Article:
African and African American Studies Hosts Lecture Featuring Nikole Hannah-Jones

Nikole Hannah-Jones, an award-winning investigative reporter for The New York Times.
Photo by James Estrin

Nikole Hannah-Jones, an award-winning investigative reporter for The New York Times.

The African and African American Studies Program in the J. William Fulbright College of Arts and Sciences presents its Annual Fall Lecture Series at 6:30 p.m. on Thursday, Nov. 8 in the U of A's Donald W. Reynolds Center for Enterprise Development, at 145 N. Buchanan Ave. on the Fayetteville campus. 

This year's speaker is an award-winning investigative reporter for The New York Times, Nikole Hannah-Jones, who will be speaking about modern day segregation. 

Jones covers racial injustice for The New York Times, and has spent years chronicling the way official policy has created, and maintains, racial segregation in housing and schools.

Her deeply personal reports on the black experience in America offer a compelling case for greater equity. She has written extensively on the history of racism, school resegregation, and the disarray of hundreds of desegregation orders as well as the decades-long failure of the federal government to enforce the 1968 Fair Housing Act. She is currently writing a book on school segregation called The Problem We All Live With, to be published on the One World Imprint of Penguin/Random House. 

Jones' reporting has won several national awards including the Peabody Award, George Polk Award, National Magazine Award, Sigma Delta Chi Award for Public Service, and the Hechinger Grand Prize for Distinguished Education Reporting. She was named Journalist of the Year by the National Association of Black Journalists in 2015. She was also a 2017 New America Emerson Fellow and a Russell Sage Foundation Visiting Journalist. In 2017 she was also named a MacArthur Fellow for her reporting on school segregation.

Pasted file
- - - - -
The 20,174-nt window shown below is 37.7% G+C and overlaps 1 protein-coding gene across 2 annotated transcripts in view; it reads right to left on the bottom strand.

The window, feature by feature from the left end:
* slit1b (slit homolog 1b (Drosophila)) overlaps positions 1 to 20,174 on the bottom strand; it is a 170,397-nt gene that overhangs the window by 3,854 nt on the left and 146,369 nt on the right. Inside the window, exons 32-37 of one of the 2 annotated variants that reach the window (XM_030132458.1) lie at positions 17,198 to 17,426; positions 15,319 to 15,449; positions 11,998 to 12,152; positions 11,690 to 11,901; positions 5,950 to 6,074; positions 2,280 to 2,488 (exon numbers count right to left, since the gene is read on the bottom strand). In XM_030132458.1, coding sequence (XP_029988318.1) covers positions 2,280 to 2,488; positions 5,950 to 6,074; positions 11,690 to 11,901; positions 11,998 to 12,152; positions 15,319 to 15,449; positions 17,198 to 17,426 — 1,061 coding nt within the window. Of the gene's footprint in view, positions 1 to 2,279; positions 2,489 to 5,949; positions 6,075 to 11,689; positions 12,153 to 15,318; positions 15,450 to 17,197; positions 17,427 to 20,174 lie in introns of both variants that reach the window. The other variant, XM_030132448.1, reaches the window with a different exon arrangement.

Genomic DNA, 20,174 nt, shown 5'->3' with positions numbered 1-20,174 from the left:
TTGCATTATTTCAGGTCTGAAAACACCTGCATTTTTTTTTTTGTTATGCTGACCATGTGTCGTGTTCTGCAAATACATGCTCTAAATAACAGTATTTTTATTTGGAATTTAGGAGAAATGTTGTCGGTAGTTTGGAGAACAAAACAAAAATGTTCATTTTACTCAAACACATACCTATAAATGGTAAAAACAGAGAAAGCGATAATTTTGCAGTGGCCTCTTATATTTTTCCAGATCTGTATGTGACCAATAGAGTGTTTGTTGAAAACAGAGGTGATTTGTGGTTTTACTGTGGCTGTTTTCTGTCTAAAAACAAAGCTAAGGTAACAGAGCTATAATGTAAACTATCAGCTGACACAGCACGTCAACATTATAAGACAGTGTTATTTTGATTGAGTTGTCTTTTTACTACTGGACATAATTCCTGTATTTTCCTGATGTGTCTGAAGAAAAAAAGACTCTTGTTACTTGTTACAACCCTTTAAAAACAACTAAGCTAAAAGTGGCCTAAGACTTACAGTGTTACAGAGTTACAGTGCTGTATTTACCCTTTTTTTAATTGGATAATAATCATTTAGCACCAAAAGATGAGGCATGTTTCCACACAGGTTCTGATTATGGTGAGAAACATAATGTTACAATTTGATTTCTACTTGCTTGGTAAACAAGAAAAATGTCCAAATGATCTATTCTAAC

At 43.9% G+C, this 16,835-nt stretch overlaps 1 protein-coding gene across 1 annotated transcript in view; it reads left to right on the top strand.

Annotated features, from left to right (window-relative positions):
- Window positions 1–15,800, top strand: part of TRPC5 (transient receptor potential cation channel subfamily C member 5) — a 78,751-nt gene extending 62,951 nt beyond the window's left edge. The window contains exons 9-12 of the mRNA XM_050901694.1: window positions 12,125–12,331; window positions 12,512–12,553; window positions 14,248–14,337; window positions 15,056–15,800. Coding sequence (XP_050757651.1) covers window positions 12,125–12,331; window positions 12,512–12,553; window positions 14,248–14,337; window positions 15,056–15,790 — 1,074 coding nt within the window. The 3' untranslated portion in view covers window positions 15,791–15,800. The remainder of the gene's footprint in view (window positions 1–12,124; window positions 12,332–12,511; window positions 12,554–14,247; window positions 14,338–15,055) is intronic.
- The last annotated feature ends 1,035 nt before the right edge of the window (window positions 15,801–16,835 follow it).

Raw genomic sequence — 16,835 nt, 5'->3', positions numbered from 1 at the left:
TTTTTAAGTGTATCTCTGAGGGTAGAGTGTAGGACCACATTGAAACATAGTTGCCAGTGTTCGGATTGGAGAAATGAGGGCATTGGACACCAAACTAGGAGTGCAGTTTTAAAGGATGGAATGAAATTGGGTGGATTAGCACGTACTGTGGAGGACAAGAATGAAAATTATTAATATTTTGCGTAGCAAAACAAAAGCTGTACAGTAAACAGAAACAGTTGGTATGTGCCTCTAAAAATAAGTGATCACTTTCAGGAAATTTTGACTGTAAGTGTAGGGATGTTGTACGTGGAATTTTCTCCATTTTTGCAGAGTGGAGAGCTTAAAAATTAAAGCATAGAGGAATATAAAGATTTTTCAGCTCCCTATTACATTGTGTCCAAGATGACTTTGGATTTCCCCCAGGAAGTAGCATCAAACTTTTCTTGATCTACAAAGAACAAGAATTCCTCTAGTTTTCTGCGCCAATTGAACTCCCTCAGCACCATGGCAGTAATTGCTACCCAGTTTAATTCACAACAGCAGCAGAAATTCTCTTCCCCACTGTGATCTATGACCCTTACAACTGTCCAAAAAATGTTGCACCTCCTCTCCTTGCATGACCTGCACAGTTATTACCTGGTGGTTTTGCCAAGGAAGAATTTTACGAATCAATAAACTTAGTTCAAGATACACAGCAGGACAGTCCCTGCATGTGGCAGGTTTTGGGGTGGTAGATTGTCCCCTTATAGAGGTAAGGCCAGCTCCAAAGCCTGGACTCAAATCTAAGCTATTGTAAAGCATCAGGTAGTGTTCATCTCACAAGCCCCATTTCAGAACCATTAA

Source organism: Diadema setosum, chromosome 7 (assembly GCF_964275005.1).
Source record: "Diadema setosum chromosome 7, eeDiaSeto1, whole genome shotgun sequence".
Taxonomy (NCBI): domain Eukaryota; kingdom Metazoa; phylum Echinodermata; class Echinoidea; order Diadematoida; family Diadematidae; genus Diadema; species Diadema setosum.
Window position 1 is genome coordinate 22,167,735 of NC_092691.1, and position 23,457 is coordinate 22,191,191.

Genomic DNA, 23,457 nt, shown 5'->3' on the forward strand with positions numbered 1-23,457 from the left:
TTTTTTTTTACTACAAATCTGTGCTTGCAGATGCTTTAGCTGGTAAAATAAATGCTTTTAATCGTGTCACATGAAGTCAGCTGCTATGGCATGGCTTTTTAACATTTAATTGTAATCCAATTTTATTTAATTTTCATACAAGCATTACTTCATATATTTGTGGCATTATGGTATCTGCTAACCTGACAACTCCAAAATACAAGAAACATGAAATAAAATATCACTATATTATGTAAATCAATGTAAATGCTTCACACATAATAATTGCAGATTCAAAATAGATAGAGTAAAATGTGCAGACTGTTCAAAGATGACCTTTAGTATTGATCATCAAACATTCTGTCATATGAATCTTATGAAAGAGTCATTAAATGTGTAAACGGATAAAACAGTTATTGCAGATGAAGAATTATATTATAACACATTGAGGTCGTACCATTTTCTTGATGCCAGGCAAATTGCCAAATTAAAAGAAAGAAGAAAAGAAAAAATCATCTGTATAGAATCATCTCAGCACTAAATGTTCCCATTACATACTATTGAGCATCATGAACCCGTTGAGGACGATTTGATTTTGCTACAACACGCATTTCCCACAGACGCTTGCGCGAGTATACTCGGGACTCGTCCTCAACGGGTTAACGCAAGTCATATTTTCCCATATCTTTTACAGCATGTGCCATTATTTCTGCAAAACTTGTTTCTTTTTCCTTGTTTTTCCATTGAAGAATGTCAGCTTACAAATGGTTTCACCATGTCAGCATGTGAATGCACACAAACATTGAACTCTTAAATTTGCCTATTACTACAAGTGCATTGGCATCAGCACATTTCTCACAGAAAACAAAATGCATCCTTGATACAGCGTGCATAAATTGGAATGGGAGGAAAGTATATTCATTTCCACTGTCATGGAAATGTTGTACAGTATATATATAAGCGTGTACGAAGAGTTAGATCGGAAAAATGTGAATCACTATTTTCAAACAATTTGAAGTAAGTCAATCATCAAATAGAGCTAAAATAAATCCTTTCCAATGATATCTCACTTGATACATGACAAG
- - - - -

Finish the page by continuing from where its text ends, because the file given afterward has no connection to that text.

In 2016 Jones helped found the Ida B. Wells Society for Investigative Reporting, a training and mentorship organization geared toward increasing the number of investigative reporters of color. Her works have appeared in The AtlanticHuffington PostEssence MagazinePolitico Magazine, and many others.

Additionally, her work has been featured on This American LifeNPR, and MSNBC, among others. Jones continues to investigate the policies and politics that maintain segregation.

Contacts

Valandra, director of African and African American Studies
School of Social Work
479-575-3525, valandra@uark.edu

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